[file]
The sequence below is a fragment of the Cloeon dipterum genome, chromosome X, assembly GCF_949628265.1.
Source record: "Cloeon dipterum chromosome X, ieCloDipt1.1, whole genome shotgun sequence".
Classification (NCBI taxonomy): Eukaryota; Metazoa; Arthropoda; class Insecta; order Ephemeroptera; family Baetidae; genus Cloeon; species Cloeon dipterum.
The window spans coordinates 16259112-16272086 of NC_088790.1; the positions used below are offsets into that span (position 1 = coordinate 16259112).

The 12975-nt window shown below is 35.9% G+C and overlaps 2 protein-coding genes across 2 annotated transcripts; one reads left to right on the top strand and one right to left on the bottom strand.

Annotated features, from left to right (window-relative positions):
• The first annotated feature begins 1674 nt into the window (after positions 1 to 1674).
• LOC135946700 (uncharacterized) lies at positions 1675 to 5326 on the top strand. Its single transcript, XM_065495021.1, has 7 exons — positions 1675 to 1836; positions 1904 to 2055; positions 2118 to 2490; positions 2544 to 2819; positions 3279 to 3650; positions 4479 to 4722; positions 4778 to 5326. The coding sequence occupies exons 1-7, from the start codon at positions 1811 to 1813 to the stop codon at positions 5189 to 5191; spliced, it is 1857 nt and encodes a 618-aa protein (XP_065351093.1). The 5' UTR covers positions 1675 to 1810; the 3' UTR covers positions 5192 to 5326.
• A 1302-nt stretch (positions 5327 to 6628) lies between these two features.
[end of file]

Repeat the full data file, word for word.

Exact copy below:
The sequence below is a fragment of the Cloeon dipterum genome, chromosome X, assembly GCF_949628265.1.
Source record: "Cloeon dipterum chromosome X, ieCloDipt1.1, whole genome shotgun sequence".
Classification (NCBI taxonomy): Eukaryota; Metazoa; Arthropoda; class Insecta; order Ephemeroptera; family Baetidae; genus Cloeon; species Cloeon dipterum.
The window spans coordinates 16259112-16272086 of NC_088790.1; the positions used below are offsets into that span (position 1 = coordinate 16259112).

The 12975-nt window shown below is 35.9% G+C and overlaps 2 protein-coding genes across 2 annotated transcripts; one reads left to right on the top strand and one right to left on the bottom strand.

Annotated features, from left to right (window-relative positions):
• The first annotated feature begins 1674 nt into the window (after positions 1 to 1674).
• LOC135946700 (uncharacterized) lies at positions 1675 to 5326 on the top strand. Its single transcript, XM_065495021.1, has 7 exons — positions 1675 to 1836; positions 1904 to 2055; positions 2118 to 2490; positions 2544 to 2819; positions 3279 to 3650; positions 4479 to 4722; positions 4778 to 5326. The coding sequence occupies exons 1-7, from the start codon at positions 1811 to 1813 to the stop codon at positions 5189 to 5191; spliced, it is 1857 nt and encodes a 618-aa protein (XP_065351093.1). The 5' UTR covers positions 1675 to 1810; the 3' UTR covers positions 5192 to 5326.
• A 1302-nt stretch (positions 5327 to 6628) lies between these two features.